Other sources are things like the core2k/6k/10k, which are just common words with sentences, but with high quality audio and images. I’ve been using those, filtered on my WK level to mine for sentences I know all the kanji for. This means I have a good understanding of most of the words in the sentence and am only decoding the grammar and kana words when hitting new cards. Well, a lot of the vocab isn’t WK too, but it’s great practice to reinforce your WK knowledge “in the wild”, so that’s still all good.

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I was in your shoes literally last month. Decided to start Genki I and learn everything except for the Kanji.

I do not regret that one bit, I was able to fly past some tricky vocab words and kanji just because I had already learned them. Since I did the workbook questions, I feel more confident about vocab I learned from Genki than vocab I learned on here since I’ve seen those vocab in context and literally had to pull them out of my head to use them in a sentence once or twice.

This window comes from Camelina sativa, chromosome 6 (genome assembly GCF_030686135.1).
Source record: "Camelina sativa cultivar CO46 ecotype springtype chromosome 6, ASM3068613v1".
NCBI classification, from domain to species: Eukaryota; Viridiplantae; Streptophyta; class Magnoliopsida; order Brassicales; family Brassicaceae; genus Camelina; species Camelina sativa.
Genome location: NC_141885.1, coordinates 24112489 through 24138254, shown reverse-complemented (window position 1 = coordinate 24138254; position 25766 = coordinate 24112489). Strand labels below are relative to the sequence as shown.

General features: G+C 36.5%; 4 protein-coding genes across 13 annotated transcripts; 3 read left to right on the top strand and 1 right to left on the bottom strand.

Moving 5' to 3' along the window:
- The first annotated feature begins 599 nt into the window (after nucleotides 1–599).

Even on the Kanji recognition front, and because I was typing the answers to the workbook questions using my phone, I ended up memorizing or getting a feel for some of the more common kanji like 朝、時、私 and many others before they were introduced on WK.

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I think @Omun’s advice is great. Whether or not you wait should depend on how you’re feeling regarding learning Japanese; avoiding burnout is key. If things seem popping there is no reason to completely avoid grammar starting out as I’ve done.

I also recommend using Bunpro, that way you get the convenience of an automated review schedule for grammar that’ll keep you practicing even if you’re not learning new grammar religiously. In fact, Bunpro was actually how I was able to slowly creep back into studying grammar.

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From my experience it’s best if you start a little with the grammar. It eases the transition period. And as you level up on WaniKani, you get to notice how you can read some of the vocabs in the grammar. That’s how it went for me. But in my situation, it comes out a little forced since I’m studying Japanese to earn a degree.